Rex Whistler’s Mural, Plas Newydd

Trompe-l’œil

Trompe-l’œil. Detail from one of the two side walls in Plas Newydd’s dining room. The impression of relief on this flat surface is astonishingly convincing.

Date

21 June 2015
Location

Llanfairpwllgwyngyll, Anglesey

SH 52085 69639; 53.20317°N, 4.21601°W

Information

Reginald John “Rex” Whistler (1905-1944) was born in Kent and, after initially starting to study art at the Royal Academy, attended University College London’s Slade School of Art from age 17 to 21. Not long afterwards he completed his first major commission, a mural entitled The Expedition in Pursuit of Rare Meats (unveiled in 1927) for the restaurant of the Tate Gallery (now known as Tate Britain). Whistler was a talented artist who worked in a great variety of disciplines, including portraits and landscapes, murals, posters and book illustrations, porcelain designs, and stage and costume design. He was a popular guest at many country houses where he created a number of murals, which were in vogue in the inter-war years. During the Second World War he served as a Lieutenant in the Welsh Guards and was sent to Normandy after the D-Day landings. He was killed there in Caen on his first day of action.

In the 1930s the 6th Marquess of Anglesey had to sell off the Paget family home in Staffordshire and Plas Newydd, the family’s country retreat in Anglesey, became their home. The Marchioness, Lady Victoria Marjorie Harriet Manners, took charge of re-decorating the property and Whistler was commissioned in 1936 to create a mural for the dining room. Completed in the 1937, the piece, entitled Claudian Fantasy, is at 17 metres long the largest canvas painting in the UK. The work incorporates many tricks of perspective and continues onto two side walls giving a fascinating three-dimensional effect.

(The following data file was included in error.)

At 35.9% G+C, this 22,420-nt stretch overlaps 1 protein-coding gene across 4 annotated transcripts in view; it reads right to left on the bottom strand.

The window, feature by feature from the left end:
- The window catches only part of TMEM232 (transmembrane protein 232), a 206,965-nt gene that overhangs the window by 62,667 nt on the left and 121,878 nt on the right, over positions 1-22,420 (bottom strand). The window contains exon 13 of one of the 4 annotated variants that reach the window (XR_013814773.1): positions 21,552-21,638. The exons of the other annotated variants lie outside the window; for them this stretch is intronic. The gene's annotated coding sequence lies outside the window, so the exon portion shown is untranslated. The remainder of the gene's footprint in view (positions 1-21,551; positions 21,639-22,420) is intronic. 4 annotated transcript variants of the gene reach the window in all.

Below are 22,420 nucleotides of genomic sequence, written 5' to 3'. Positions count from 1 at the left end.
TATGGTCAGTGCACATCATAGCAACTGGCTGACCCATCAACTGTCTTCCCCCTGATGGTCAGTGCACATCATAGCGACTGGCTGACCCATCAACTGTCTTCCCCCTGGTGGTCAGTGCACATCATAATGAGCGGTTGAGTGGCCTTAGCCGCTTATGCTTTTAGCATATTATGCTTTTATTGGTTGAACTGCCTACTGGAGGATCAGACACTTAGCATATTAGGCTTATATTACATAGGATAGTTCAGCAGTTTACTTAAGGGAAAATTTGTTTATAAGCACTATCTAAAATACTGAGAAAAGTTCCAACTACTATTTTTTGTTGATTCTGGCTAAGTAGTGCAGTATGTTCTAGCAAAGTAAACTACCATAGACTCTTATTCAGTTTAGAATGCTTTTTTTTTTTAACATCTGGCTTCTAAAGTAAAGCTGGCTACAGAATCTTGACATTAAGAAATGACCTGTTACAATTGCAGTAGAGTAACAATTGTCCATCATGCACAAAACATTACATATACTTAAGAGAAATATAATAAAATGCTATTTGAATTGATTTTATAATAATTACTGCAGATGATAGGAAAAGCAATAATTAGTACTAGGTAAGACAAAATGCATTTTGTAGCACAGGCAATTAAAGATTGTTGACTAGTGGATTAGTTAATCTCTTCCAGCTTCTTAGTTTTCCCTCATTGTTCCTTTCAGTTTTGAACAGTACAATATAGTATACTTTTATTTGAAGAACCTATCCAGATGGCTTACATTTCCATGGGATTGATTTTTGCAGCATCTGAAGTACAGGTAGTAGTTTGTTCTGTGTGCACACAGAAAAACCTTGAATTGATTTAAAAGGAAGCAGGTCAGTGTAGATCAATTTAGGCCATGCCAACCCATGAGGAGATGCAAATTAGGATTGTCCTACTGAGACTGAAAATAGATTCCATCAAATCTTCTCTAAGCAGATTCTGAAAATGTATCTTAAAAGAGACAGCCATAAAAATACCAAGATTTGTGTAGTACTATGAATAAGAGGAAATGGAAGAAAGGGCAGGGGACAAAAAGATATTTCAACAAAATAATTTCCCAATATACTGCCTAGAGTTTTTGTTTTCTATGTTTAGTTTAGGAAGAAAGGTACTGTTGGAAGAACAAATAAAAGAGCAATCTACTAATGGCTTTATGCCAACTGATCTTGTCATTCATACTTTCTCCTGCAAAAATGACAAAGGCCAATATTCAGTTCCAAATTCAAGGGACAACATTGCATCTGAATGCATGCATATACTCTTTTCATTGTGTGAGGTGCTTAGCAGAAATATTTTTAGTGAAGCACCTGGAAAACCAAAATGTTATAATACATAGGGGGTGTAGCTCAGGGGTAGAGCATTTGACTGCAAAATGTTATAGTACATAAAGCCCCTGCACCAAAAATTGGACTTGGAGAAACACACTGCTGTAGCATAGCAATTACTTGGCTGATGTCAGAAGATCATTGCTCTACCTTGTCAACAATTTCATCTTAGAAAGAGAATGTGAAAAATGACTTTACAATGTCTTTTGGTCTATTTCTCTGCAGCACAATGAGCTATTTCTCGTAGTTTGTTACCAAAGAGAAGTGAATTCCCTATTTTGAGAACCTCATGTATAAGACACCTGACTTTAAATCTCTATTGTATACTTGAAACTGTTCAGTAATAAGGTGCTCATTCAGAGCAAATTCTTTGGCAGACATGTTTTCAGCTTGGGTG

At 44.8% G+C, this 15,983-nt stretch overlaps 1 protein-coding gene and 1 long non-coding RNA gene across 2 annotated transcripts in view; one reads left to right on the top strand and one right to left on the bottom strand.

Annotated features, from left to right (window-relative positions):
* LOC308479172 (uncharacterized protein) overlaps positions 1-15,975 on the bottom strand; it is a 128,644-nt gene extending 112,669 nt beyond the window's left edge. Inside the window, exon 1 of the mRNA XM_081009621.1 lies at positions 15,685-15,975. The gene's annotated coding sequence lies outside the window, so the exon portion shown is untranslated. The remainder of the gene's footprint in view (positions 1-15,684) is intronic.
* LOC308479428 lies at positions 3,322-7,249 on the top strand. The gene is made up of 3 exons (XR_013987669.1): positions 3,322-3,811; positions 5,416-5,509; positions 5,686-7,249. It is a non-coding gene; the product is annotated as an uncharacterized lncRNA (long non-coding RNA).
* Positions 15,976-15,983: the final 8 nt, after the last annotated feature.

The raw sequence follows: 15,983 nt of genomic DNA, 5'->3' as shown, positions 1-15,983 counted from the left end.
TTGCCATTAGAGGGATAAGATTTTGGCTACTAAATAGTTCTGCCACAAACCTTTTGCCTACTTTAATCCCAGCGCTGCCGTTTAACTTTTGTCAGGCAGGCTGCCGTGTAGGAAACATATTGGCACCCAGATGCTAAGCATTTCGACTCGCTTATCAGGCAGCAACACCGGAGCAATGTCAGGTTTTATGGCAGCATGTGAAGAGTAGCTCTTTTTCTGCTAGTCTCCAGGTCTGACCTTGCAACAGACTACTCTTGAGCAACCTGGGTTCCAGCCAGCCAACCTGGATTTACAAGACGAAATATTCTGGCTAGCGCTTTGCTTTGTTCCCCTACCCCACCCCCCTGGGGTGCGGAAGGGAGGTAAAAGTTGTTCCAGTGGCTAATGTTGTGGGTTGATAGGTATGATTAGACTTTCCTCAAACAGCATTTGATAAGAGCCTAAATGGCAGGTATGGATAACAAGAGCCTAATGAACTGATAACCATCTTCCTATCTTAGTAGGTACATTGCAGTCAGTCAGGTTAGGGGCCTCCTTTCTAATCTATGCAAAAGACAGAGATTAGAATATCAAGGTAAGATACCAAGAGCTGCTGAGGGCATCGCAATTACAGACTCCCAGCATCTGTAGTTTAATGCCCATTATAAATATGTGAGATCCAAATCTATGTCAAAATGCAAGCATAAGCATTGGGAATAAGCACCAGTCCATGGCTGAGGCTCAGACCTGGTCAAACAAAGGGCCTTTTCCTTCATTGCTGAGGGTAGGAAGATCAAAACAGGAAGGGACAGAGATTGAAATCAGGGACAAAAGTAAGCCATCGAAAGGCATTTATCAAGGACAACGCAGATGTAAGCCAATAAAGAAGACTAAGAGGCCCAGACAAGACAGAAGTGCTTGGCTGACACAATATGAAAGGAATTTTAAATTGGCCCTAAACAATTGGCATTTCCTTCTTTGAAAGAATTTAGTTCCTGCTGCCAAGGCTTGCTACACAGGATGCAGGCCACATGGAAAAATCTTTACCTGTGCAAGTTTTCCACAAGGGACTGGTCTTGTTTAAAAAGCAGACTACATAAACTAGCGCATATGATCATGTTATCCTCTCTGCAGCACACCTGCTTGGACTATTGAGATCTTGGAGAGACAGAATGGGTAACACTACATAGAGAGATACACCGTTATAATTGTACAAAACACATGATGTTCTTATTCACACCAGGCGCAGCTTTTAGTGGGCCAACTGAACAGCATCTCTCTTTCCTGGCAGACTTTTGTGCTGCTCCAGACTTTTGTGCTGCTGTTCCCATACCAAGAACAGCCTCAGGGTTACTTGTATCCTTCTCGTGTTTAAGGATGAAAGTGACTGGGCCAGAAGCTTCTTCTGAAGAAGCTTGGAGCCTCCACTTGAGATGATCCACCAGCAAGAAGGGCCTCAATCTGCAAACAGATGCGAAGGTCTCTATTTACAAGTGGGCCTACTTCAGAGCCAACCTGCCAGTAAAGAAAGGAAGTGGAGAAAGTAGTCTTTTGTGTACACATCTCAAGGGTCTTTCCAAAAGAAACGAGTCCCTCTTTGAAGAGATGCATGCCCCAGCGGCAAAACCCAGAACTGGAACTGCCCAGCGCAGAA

Further Reading

Rex Whistler;
Rex Whistler: A Talent Cut Short – review (The Guardian);
Plas Newydd

Trompe-l’œil

Trompe-l’œil

Mural

Mural detail. The coastal view in the mural was inspired by the mountains of Snowdonia.

Mural

Mural detail

Mural

Mural detail – Neptune’s crown and trident. On the depiction of the stone quayside below this are painted the wet footprints of the sea god, giving the impression that he has walked into the dining room itself. Observers walking along the length of the mural are given the sensation that the footprints are always pointing in their direction.

Mural

Mural detail

Mural

Mural detail

Mural

Mural detail

Mural

View from the right of the left-hand half of the mural. When viewed from the left-hand end, the mountains seen here in a compressed perspective appear to stretch out to take up half of the entire scene.

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15 thoughts on “Rex Whistler’s Mural, Plas Newydd

  1. You’ve caught this so well. I am always fascinated by it every time I go. I have great respect for the man as I once had to paint a mural (In a motorcycle dealership in Ayr…) It took me three weeks and wasn’t as big or as detailed as Rex Whistler’s, but boy what a job 🙂

  2. Pingback: Plas Newydd | GeoTopoi

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